mix-id328072.jpgScientists from the Emergent Molecular Function Research Group at the RIKEN Centre for Emergent Matter Science have developed a synthetic procedure that according to them makes it easier to tailor the chemical structure of an important organic semiconductor.

 

Organic semiconductors made from small aromatic molecules can be dissolved and screen-printed onto many substrates, including plastics, opening the path for ‘flexible’ electronic devices such as low-cost polymer solar cells.

Kazuo Takimiya and colleagues, in collaboration with researchers from Hiroshima University, have now developed a synthetic procedure that makes it easier to tailor the chemical structure of an important organic semiconductor.

Kazuo Takimiya and his team, in collaboration with researchers from Hiroshima University, were studying molecules known as diacene-fused thienothiophenes when they discovered their new synthetic procedure. Diacene-fused thienothiophenes are composed of interlocking benzene and sulphur-containing aromatic rings and are more durable, and have higher charge carrier mobilities, than most other organic semiconductors. Although current schemes to make these compounds are relatively straightforward, they are also difficult to modify. Thus, chemists have a hard time producing derivatives based on this ring system with more desirable properties.

The researchers devised a creative synthesis that, instead of relying on bulky aromatic precursors, generates diacene-fused thienothiophenes from small molecules through two consecutive ring-forming reactions. First, they generated an active reagent called phenylsulfenyl chloride that joins to a benzene–acetylene molecule and transforms it into a three ring system. Then, they used selective carbon–hydrogen bond activation to set off a rare intramolecular coupling that produces a molecule with four fused rings known as benzothieno-benzothiophene (BTBT). Takimiya explained that this approach produces excellent yields and makes it possible to scrutinise numerous BTBT derivatives by making simple changes to the starting reagents.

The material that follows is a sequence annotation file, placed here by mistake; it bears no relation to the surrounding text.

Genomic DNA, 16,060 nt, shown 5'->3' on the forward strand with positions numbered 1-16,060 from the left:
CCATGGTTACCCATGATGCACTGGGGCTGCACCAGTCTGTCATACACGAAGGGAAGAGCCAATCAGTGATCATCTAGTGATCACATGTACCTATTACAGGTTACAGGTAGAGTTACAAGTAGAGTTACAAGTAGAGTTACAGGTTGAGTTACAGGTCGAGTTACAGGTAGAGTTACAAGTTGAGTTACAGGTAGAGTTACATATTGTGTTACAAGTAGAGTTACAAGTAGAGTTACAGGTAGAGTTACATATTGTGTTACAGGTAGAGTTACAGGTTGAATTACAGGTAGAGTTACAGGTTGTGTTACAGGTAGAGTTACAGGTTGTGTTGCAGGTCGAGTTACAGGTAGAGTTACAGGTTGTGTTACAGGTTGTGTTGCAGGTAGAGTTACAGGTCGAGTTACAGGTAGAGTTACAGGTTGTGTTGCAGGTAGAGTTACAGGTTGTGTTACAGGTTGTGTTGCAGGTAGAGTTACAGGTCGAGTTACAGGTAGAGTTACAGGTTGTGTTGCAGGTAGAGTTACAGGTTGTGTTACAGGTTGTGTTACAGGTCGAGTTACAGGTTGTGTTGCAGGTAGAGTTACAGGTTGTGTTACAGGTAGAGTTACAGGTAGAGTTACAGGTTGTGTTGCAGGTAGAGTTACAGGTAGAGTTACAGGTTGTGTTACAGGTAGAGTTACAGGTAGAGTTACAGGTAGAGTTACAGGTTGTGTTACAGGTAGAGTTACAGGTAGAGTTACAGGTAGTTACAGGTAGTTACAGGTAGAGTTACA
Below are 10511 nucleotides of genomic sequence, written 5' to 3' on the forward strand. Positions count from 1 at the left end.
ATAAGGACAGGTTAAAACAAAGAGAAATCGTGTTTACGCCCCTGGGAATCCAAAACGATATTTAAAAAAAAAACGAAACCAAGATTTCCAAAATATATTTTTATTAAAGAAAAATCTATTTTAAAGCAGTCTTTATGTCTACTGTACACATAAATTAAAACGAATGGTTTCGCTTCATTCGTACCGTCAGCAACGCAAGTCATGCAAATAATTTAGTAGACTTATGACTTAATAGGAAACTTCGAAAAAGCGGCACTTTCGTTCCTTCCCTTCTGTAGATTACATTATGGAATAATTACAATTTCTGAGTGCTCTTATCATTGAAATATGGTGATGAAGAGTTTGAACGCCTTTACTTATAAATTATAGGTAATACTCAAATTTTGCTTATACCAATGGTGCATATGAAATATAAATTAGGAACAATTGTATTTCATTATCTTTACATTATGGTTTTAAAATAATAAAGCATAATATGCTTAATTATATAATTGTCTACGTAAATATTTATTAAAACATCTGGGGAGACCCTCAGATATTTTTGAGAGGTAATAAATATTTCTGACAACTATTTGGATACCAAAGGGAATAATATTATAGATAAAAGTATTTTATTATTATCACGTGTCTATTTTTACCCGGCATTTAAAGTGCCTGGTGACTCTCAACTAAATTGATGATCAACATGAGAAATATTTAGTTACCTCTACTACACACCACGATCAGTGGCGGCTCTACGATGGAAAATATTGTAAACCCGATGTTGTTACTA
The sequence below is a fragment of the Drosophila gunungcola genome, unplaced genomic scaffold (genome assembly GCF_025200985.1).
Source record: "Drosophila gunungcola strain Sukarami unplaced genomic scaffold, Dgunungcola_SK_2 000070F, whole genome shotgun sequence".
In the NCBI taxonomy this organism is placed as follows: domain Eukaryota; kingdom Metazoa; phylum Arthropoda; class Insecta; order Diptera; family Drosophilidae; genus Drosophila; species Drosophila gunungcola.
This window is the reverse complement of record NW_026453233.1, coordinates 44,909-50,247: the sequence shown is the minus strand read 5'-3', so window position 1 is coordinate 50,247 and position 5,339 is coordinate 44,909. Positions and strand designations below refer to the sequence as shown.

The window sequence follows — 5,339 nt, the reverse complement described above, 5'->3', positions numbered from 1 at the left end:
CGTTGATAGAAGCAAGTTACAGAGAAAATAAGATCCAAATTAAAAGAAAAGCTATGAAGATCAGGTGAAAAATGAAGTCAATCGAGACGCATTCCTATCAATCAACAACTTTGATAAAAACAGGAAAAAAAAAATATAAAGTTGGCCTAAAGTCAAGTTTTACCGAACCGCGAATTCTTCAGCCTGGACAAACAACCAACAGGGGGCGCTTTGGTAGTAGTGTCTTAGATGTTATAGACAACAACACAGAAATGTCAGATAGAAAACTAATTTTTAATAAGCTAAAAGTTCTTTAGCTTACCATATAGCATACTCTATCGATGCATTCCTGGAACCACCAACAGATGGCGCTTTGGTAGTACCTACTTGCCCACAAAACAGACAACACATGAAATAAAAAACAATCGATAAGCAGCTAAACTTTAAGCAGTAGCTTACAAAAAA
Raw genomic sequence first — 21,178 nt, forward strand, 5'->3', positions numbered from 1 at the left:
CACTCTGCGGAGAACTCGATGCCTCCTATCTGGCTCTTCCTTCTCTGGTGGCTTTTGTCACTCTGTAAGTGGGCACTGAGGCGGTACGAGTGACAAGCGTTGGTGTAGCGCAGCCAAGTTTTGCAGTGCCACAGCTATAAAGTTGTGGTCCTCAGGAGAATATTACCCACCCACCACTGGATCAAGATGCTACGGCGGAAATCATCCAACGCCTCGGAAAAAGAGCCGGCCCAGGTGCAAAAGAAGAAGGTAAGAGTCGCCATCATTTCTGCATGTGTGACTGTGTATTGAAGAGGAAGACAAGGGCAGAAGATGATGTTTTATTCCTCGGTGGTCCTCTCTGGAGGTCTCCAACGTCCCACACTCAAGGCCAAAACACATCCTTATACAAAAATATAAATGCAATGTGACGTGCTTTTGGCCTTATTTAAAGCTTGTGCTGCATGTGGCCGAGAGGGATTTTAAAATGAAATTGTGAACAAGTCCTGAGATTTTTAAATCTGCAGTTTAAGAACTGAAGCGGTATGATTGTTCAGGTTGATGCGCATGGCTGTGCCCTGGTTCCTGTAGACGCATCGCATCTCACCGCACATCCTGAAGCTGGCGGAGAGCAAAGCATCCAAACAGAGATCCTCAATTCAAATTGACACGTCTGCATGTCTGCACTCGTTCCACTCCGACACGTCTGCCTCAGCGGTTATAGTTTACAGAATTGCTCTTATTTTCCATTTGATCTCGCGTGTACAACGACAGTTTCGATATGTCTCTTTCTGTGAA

Trials revealed that this technique was particularly useful for extending the ring structure of BTBT-type molecules. For example, by substituting double- and triple-fused benzene molecules into the synthetic procedure, the team linearly constructed the BTBT substructure to form five, six and seven aromatic rings. Intriguingly, these new derivatives have an asymmetric structure that may dramatically improve their solubility—an important processing feature for printed electronics and one that is difficult to achieve using existing synthetic techniques.

Lengthening the BTBT framework to an eight-ringed symmetric structure also yielded a potent new organic semiconductor with excellent thermal stability and a charge carrier mobility five times higher than that of BTBT. “This mobility is among the highest recorded for thin film organic field-effect transistors, meaning that this molecule could be a candidate for real flexible electronics applications in the future,” stated Takimiya.